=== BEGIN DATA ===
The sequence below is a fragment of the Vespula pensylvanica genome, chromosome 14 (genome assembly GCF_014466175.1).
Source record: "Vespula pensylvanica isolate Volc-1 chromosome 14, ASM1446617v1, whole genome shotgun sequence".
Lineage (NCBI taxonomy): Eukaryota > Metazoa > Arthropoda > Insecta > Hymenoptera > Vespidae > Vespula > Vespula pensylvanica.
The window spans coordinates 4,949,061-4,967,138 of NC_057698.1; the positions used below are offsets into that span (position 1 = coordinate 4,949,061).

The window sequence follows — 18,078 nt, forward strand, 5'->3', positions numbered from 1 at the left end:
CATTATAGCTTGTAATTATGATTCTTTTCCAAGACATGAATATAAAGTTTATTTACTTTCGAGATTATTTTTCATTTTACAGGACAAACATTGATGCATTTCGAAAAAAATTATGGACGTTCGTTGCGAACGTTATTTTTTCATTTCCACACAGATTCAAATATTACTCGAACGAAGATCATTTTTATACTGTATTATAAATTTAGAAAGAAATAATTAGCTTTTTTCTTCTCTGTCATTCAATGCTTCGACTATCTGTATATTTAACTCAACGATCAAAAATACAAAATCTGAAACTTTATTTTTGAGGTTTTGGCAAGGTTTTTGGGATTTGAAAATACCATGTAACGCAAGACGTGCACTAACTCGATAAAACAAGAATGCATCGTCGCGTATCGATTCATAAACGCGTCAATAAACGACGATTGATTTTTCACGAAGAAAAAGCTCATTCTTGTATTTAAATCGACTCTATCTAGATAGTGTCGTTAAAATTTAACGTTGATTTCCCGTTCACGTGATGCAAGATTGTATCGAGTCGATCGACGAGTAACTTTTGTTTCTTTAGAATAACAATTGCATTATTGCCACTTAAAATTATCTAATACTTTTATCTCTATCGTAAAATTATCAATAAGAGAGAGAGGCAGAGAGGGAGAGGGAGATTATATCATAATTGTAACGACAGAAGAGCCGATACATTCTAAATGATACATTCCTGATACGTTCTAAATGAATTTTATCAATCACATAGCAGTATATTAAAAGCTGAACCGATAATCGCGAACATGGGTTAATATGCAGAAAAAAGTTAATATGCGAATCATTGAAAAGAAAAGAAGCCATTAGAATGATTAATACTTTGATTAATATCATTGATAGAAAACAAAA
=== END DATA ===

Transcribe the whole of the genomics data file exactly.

The sequence below is a fragment of the Vespula pensylvanica genome, chromosome 14 (genome assembly GCF_014466175.1).
Source record: "Vespula pensylvanica isolate Volc-1 chromosome 14, ASM1446617v1, whole genome shotgun sequence".
Lineage (NCBI taxonomy): Eukaryota > Metazoa > Arthropoda > Insecta > Hymenoptera > Vespidae > Vespula > Vespula pensylvanica.
The window spans coordinates 4,949,061-4,967,138 of NC_057698.1; the positions used below are offsets into that span (position 1 = coordinate 4,949,061).

The window sequence follows — 18,078 nt, forward strand, 5'->3', positions numbered from 1 at the left end:
CATTATAGCTTGTAATTATGATTCTTTTCCAAGACATGAATATAAAGTTTATTTACTTTCGAGATTATTTTTCATTTTACAGGACAAACATTGATGCATTTCGAAAAAAATTATGGACGTTCGTTGCGAACGTTATTTTTTCATTTCCACACAGATTCAAATATTACTCGAACGAAGATCATTTTTATACTGTATTATAAATTTAGAAAGAAATAATTAGCTTTTTTCTTCTCTGTCATTCAATGCTTCGACTATCTGTATATTTAACTCAACGATCAAAAATACAAAATCTGAAACTTTATTTTTGAGGTTTTGGCAAGGTTTTTGGGATTTGAAAATACCATGTAACGCAAGACGTGCACTAACTCGATAAAACAAGAATGCATCGTCGCGTATCGATTCATAAACGCGTCAATAAACGACGATTGATTTTTCACGAAGAAAAAGCTCATTCTTGTATTTAAATCGACTCTATCTAGATAGTGTCGTTAAAATTTAACGTTGATTTCCCGTTCACGTGATGCAAGATTGTATCGAGTCGATCGACGAGTAACTTTTGTTTCTTTAGAATAACAATTGCATTATTGCCACTTAAAATTATCTAATACTTTTATCTCTATCGTAAAATTATCAATAAGAGAGAGAGGCAGAGAGGGAGAGGGAGATTATATCATAATTGTAACGACAGAAGAGCCGATACATTCTAAATGATACATTCCTGATACGTTCTAAATGAATTTTATCAATCACATAGCAGTATATTAAAAGCTGAACCGATAATCGCGAACATGGGTTAATATGCAGAAAAAAGTTAATATGCGAATCATTGAAAAGAAAAGAAGCCATTAGAATGATTAATACTTTGATTAATATCATTGATAGAAAACAAAA